One or more catalogs?

Catalog workflow

Sara Collaton asked this question on Twitter yesterday of a number of Lightroom users. I could say experts, but it’s you guys and girls that get to decide who is or isn’t an expert! Anyway, to the topic at hand and my opinion on the matter.

Lightroom can have as many catalogs as you like, but there’s one very compelling reason to use just one catalog: Access to all of your photos. Of course finding what you’re looking for means that you need to at least name your files with something corresponding to the photo, and some generic keywords. This usually gets done on Import. Assuming you’ve done this, finding your images in Lightroom is a matter of searching text (which is where yesterdays Quick Find tip came from). You can find images in the OS with filenames and metadata too, but you’d not going to get the corrected version of the file (without it being a DNG or having XMP written). From a visual standpoint, you get to see these finished images after the search in Lightroom, which beats an OS search.

One catalog means a big catalog. In the past this would mean a huge Lightroom slowdown. Currently I’m running my catalog on a Firewire 800 drive, and I’m not finding any particular speed issues. There’s 185,000 photos in it. It stays around this, because I’m getting rid of more duds as time goes by.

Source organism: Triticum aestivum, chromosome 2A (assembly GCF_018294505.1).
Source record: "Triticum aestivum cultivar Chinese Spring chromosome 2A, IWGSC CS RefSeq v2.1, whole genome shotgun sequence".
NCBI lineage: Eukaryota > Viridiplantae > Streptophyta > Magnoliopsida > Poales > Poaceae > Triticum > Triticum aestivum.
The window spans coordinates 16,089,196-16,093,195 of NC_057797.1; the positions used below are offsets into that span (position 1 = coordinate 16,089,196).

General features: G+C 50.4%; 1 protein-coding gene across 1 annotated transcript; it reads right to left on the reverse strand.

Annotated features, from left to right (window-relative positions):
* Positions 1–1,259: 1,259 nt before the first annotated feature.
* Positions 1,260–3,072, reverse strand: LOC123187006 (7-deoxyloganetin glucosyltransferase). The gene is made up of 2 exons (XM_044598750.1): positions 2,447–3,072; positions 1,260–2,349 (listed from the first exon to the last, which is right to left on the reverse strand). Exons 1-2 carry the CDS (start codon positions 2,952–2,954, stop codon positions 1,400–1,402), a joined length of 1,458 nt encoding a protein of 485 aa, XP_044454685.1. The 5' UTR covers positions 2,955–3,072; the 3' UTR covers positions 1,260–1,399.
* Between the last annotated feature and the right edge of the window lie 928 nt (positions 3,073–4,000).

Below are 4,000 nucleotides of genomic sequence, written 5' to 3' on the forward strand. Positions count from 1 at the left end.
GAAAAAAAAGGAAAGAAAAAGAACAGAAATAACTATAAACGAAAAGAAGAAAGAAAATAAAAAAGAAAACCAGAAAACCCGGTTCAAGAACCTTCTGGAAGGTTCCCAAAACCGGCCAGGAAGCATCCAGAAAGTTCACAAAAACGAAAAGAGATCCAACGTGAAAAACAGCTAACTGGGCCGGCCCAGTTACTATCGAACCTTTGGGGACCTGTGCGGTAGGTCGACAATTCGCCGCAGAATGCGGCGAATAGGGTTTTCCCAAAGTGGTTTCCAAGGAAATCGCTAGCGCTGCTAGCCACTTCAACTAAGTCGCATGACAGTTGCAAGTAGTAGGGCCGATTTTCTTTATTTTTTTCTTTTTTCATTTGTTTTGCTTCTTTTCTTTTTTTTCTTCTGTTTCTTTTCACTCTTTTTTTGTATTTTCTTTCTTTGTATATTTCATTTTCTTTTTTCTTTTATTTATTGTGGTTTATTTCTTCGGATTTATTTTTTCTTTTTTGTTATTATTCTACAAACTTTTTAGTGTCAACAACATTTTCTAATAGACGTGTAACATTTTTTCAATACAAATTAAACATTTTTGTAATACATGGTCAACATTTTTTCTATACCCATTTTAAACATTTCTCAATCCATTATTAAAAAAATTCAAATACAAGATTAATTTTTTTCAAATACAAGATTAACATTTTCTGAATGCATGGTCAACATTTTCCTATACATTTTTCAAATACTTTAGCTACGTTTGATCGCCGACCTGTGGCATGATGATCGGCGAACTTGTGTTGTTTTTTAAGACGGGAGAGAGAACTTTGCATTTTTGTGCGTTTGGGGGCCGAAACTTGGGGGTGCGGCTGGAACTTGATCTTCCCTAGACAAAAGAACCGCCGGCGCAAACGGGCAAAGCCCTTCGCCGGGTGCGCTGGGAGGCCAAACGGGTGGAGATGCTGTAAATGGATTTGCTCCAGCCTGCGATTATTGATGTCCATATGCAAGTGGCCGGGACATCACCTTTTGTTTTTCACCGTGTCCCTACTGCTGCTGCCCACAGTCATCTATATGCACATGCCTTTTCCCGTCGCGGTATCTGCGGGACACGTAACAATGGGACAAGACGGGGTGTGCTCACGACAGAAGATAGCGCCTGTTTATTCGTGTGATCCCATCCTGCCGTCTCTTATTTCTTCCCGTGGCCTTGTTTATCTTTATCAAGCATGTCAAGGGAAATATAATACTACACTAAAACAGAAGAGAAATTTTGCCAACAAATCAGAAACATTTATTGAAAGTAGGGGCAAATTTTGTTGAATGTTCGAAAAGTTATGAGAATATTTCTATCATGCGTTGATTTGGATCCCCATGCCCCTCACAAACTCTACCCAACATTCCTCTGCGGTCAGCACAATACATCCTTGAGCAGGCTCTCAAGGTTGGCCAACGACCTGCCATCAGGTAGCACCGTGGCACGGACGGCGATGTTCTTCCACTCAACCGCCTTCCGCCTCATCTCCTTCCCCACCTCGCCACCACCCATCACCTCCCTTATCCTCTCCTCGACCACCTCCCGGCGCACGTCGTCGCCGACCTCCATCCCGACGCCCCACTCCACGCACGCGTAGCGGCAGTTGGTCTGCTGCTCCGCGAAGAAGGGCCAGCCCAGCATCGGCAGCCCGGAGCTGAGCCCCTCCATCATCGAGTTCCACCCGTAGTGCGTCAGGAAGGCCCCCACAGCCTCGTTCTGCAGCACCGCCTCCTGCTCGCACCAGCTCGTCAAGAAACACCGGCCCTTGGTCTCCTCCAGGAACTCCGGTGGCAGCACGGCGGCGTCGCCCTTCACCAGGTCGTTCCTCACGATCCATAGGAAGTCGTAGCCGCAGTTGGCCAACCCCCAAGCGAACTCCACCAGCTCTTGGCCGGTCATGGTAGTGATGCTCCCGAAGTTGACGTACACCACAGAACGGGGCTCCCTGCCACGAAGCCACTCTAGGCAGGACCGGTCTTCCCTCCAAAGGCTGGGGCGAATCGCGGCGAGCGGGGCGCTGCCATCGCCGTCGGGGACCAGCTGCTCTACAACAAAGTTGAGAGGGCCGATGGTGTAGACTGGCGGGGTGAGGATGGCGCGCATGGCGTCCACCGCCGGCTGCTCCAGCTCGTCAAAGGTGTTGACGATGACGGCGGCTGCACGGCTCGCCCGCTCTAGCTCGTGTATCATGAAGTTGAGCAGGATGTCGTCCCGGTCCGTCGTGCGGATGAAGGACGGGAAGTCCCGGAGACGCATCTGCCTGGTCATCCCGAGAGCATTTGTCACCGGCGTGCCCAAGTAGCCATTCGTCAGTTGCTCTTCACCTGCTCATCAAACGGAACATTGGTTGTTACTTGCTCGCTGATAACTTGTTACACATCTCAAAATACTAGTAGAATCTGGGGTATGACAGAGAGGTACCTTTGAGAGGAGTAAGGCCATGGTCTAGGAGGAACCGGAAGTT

What are good reasons for more than one Catalog? Well the work/play spilt is one. It may be beneficial to have separate Client and Personal catalogs. This works only if the 2 are completely separate, otherwise you could just use Collection Sets to manage them in one large catalog.

There is a 3rd workflow that uses many catalogs that can work too. I call the wedding/job method. Basically for each wedding or job, you create a folder for the job, with a catalog in the folder for that job. You do your selection and editing from that catalog, then using ‘Export as Catalog’, create a temporary catalog of the final images. Then switch to the your main catalog, and ‘Import from another Catalog’, bringing the selects into this. Delete the temporary catalog. Make sure the photos are imported using Add though. Why? Because you can right click the photo and ‘Show in Finder/Explorer’ to go back to the original folder and get to the job catalog quickly if you need to. With the selects in one big catalog, you can search your work easily.

Are there other workflows? Probably, but the key is to have some way to manage your best images in one place. One I can think of is the Catalog per Year system. As time passes, your memory of exactly what year a photo was taken can fade, so you could waste time searching 3 or 4 catalogs before you find the right one. There’s nothing to stop you adding a selects catalog, as with the wedding/job method above.